Dental Implants (cont.)
Melissa Conrad Stöppler, MD
Melissa Conrad Stöppler, MD, is a U.S. board-certified Anatomic Pathologist with subspecialty training in the fields of Experimental and Molecular Pathology. Dr. Stöppler's educational background includes a BA with Highest Distinction from the University of Virginia and an MD from the University of North Carolina. She completed residency training in Anatomic Pathology at Georgetown University followed by subspecialty fellowship training in molecular diagnostics and experimental pathology.
In this Article
- What are dental implants?
- When would I need a dental implant?
- What are the different types of dental implants? What are the different uses for implants?
- Will I feel pain when getting a dental implant?
- What is the procedure for getting a dental implant?
- How much does a dental implant cost? Does insurance pay for dental implants?
- What are the potential risks and complications with a dental implant?
- What follow-up care is necessary after getting a dental implant?
- Find a local Doctor in your town
How much does a dental implant cost? Does insurance pay for dental implants?
The cost of a single dental implant can vary depending on the region and who is performing the procedure. A conservative cost estimate for a single dental implant is $3,000 to $4,500. This cost includes the surgery for placement of an implant, all the components, and the implant crown.
Dental insurance typically does not pay for dental implant placement. Some dental insurances may help pay for the implant crown portion. Unfortunately, in many cases, dental insurance considers dental implants an elective procedure even though dental implants have become the standard of care for replacement of missing teeth. Dental implants have become a favored option for tooth replacement because they offer a conservative approach and provide predictable results with success rates close to 98%.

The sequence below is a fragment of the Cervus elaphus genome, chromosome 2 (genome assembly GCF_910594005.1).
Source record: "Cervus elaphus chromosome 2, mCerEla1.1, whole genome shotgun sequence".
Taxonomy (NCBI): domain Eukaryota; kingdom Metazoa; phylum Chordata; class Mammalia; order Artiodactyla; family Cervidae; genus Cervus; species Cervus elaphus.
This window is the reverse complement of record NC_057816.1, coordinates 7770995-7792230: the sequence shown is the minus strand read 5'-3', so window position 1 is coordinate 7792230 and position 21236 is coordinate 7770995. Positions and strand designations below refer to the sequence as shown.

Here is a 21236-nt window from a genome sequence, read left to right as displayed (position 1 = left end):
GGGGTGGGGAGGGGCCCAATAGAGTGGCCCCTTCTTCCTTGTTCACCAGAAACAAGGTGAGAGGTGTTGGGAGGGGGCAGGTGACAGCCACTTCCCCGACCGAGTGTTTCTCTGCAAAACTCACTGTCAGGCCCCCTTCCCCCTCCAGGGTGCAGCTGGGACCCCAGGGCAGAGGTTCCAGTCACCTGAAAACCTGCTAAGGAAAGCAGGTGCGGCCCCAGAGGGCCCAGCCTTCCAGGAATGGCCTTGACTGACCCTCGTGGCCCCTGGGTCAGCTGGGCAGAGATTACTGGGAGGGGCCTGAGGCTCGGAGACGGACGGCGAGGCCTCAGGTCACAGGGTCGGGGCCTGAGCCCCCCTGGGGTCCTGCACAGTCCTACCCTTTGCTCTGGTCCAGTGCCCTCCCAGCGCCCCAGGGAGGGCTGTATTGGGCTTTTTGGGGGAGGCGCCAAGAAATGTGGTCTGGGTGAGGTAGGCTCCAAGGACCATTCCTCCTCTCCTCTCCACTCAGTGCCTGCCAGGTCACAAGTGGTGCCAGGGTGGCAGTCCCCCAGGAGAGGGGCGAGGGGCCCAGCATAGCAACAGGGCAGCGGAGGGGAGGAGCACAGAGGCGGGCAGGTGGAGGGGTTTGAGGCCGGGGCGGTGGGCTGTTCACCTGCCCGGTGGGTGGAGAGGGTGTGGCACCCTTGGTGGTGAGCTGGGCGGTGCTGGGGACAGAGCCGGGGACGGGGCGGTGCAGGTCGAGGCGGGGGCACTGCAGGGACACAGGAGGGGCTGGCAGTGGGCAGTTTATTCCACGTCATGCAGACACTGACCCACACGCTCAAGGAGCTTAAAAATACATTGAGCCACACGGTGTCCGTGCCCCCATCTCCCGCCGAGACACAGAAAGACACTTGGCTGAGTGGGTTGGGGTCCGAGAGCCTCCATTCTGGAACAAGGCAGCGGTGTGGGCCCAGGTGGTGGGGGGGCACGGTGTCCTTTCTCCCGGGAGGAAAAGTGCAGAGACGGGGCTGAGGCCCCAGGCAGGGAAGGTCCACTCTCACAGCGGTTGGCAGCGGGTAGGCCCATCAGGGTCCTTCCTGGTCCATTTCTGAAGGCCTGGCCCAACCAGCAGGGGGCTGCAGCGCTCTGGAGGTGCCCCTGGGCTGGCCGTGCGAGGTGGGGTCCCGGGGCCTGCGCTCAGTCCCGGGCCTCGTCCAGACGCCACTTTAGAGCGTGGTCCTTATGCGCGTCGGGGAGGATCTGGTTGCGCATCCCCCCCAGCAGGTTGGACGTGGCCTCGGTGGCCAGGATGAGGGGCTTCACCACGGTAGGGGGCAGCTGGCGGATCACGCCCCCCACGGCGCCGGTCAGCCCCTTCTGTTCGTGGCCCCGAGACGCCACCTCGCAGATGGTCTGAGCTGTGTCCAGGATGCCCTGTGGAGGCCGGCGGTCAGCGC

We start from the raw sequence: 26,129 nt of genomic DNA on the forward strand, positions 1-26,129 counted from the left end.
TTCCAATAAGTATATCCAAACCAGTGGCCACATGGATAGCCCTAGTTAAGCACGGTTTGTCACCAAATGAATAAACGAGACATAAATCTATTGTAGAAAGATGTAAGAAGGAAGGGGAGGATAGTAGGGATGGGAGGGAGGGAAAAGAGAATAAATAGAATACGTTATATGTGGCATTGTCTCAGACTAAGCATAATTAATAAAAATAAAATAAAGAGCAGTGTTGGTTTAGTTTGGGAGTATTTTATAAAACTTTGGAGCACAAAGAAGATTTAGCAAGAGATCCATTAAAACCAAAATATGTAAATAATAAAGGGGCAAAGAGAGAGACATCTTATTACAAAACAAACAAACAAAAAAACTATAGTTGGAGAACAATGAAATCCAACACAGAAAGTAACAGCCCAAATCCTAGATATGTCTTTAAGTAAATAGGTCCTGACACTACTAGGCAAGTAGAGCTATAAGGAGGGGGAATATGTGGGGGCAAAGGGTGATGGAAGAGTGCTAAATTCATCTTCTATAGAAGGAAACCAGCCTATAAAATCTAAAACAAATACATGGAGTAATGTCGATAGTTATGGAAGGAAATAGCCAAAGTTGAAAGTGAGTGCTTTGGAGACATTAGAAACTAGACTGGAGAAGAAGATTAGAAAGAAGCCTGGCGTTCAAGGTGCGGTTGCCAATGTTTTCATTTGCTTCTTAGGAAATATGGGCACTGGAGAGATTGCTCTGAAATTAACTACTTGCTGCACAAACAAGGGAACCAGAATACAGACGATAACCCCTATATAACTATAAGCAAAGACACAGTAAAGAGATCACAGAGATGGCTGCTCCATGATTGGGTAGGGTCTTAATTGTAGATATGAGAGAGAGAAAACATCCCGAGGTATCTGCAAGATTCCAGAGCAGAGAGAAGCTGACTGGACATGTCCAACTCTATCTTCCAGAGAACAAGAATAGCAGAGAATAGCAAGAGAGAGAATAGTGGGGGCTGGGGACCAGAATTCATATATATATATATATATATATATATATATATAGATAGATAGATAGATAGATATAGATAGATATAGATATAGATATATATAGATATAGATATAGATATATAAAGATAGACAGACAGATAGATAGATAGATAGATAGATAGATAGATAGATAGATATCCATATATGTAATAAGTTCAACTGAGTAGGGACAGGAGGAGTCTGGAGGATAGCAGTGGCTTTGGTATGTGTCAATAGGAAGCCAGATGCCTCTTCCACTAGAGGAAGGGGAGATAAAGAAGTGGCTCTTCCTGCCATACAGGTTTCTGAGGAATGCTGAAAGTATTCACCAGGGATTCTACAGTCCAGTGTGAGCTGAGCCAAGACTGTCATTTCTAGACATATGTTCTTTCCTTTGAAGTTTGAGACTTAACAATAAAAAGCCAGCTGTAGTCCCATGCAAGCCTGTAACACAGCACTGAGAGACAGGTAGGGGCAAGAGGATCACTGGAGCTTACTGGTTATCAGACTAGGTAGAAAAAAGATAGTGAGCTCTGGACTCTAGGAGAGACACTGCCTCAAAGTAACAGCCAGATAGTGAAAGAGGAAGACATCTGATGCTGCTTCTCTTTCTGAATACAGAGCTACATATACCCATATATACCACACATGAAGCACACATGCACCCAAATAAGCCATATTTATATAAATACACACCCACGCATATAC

What are the potential risks and complications with a dental implant?
With any surgery, there are always some risks and potential complications to the patient or to the success of a dental implant. Careful planning is important to ensure that a patient is healthy enough to undergo oral surgery and heal properly. Just like any oral surgery procedure, bleeding disorders, infections, allergies, existing medical conditions, and medications need careful review prior to proceeding with treatment. Fortunately, the success rate is quite high and failures usually occur in the unlikely event of infection, fracture of the dental implant, overloading of the dental implant, damage to the surrounding area (nerves, blood vessels, teeth), poor positioning of the dental implant, or poor bone quantity or quality. Again, careful planning with a qualified surgeon can help avoid these issues. In many cases, another attempt can be made to replace a failed dental implant after the requisite time for healing has taken place.
Viewers share their comments
WebMD Oral Health
Get tips for a healthy mouth.